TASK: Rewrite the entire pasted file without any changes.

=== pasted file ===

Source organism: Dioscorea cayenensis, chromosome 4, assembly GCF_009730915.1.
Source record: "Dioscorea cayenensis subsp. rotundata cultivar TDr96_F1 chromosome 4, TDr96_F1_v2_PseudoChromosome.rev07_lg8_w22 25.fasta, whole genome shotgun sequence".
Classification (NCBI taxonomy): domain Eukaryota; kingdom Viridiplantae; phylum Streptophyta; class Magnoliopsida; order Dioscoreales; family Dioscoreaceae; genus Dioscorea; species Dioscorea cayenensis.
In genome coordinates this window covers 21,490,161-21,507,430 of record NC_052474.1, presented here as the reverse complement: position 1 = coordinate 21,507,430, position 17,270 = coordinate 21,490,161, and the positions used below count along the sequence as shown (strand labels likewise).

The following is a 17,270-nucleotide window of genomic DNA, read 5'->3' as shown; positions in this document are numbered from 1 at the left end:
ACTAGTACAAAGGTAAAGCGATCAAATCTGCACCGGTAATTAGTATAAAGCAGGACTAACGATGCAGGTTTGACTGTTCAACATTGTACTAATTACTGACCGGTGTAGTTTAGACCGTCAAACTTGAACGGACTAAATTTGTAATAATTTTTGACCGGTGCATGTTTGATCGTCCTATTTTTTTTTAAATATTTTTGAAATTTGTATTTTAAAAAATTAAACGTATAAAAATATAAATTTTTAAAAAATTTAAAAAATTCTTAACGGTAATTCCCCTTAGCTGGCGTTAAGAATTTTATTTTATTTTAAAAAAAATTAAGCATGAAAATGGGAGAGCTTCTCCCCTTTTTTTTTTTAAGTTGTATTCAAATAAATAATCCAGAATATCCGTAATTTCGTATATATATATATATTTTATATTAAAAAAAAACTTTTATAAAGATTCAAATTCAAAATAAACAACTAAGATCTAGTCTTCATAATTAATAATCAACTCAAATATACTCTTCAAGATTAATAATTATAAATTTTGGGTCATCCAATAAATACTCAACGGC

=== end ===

Source organism: Dioscorea cayenensis, chromosome 4, assembly GCF_009730915.1.
Source record: "Dioscorea cayenensis subsp. rotundata cultivar TDr96_F1 chromosome 4, TDr96_F1_v2_PseudoChromosome.rev07_lg8_w22 25.fasta, whole genome shotgun sequence".
Classification (NCBI taxonomy): domain Eukaryota; kingdom Viridiplantae; phylum Streptophyta; class Magnoliopsida; order Dioscoreales; family Dioscoreaceae; genus Dioscorea; species Dioscorea cayenensis.
In genome coordinates this window covers 21,490,161-21,507,430 of record NC_052474.1, presented here as the reverse complement: position 1 = coordinate 21,507,430, position 17,270 = coordinate 21,490,161, and the positions used below count along the sequence as shown (strand labels likewise).

The following is a 17,270-nucleotide window of genomic DNA, read 5'->3' as shown; positions in this document are numbered from 1 at the left end:
ACTAGTACAAAGGTAAAGCGATCAAATCTGCACCGGTAATTAGTATAAAGCAGGACTAACGATGCAGGTTTGACTGTTCAACATTGTACTAATTACTGACCGGTGTAGTTTAGACCGTCAAACTTGAACGGACTAAATTTGTAATAATTTTTGACCGGTGCATGTTTGATCGTCCTATTTTTTTTTAAATATTTTTGAAATTTGTATTTTAAAAAATTAAACGTATAAAAATATAAATTTTTAAAAAATTTAAAAAATTCTTAACGGTAATTCCCCTTAGCTGGCGTTAAGAATTTTATTTTATTTTAAAAAAAATTAAGCATGAAAATGGGAGAGCTTCTCCCCTTTTTTTTTTTAAGTTGTATTCAAATAAATAATCCAGAATATCCGTAATTTCGTATATATATATATATTTTATATTAAAAAAAAACTTTTATAAAGATTCAAATTCAAAATAAACAACTAAGATCTAGTCTTCATAATTAATAATCAACTCAAATATACTCTTCAAGATTAATAATTATAAATTTTGGGTCATCCAATAAATACTCAACGGC